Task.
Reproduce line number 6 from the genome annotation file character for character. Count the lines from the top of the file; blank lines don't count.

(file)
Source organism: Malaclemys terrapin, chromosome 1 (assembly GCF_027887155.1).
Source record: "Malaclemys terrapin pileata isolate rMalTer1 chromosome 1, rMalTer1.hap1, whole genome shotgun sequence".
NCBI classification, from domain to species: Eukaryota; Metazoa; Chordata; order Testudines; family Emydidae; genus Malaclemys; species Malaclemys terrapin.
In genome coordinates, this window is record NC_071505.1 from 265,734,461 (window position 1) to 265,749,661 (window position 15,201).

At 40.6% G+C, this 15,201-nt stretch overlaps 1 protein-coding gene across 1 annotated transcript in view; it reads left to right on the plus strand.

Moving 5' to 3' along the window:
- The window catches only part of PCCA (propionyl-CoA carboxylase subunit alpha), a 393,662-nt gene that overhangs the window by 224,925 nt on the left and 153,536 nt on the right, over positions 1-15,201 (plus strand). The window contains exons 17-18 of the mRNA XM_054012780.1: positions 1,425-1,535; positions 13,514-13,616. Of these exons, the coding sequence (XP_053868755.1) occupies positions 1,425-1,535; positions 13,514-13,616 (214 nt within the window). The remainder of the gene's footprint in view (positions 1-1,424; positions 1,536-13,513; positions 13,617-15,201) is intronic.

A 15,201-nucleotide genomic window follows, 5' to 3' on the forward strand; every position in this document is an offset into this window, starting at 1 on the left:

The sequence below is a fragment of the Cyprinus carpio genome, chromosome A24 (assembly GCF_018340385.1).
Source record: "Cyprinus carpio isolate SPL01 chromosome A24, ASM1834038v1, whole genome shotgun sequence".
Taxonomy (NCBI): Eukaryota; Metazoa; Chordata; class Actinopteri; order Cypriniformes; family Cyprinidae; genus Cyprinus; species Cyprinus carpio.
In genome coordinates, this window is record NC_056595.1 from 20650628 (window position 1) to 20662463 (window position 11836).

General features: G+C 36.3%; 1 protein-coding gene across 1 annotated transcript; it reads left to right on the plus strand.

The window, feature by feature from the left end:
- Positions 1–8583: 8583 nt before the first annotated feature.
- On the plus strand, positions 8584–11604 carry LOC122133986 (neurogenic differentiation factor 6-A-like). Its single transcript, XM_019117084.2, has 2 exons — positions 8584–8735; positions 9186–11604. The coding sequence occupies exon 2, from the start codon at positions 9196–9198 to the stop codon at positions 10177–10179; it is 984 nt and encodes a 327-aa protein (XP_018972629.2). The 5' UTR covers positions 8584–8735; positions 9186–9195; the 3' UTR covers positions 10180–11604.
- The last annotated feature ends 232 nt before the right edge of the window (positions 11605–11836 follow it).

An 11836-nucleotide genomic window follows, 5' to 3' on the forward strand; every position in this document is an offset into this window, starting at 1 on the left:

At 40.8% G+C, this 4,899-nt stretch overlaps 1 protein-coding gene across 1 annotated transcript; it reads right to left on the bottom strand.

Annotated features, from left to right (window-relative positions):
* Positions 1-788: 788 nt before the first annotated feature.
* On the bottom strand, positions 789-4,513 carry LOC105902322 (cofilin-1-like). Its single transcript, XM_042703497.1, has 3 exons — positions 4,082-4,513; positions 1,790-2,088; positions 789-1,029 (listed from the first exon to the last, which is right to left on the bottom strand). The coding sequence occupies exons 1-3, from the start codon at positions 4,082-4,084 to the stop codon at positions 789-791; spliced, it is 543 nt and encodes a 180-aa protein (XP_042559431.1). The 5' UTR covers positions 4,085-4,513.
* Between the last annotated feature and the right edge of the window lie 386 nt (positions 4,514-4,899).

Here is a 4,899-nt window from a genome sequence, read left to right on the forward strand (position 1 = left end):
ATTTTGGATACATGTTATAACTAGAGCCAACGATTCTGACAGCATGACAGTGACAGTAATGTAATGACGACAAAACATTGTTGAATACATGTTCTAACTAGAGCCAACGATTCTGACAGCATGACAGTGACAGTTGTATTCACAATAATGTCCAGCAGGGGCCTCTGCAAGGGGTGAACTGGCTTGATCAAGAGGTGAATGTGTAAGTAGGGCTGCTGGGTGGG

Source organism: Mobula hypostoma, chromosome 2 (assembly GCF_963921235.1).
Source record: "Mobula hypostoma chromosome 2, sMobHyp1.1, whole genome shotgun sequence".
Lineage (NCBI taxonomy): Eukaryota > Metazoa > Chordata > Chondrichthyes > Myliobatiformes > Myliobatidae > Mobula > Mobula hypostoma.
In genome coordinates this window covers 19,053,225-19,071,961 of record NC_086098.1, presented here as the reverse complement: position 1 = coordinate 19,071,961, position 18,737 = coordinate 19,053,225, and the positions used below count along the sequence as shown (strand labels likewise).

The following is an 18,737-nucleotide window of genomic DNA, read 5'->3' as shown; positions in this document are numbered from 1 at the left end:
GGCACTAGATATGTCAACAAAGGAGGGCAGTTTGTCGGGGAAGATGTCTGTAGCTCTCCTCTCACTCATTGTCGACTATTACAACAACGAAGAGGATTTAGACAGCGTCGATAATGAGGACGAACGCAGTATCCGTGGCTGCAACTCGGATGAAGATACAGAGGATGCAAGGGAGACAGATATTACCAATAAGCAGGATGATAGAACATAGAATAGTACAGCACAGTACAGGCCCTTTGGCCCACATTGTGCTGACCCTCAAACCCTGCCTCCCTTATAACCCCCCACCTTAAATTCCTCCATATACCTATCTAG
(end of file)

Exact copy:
Moving 5' to 3' along the window: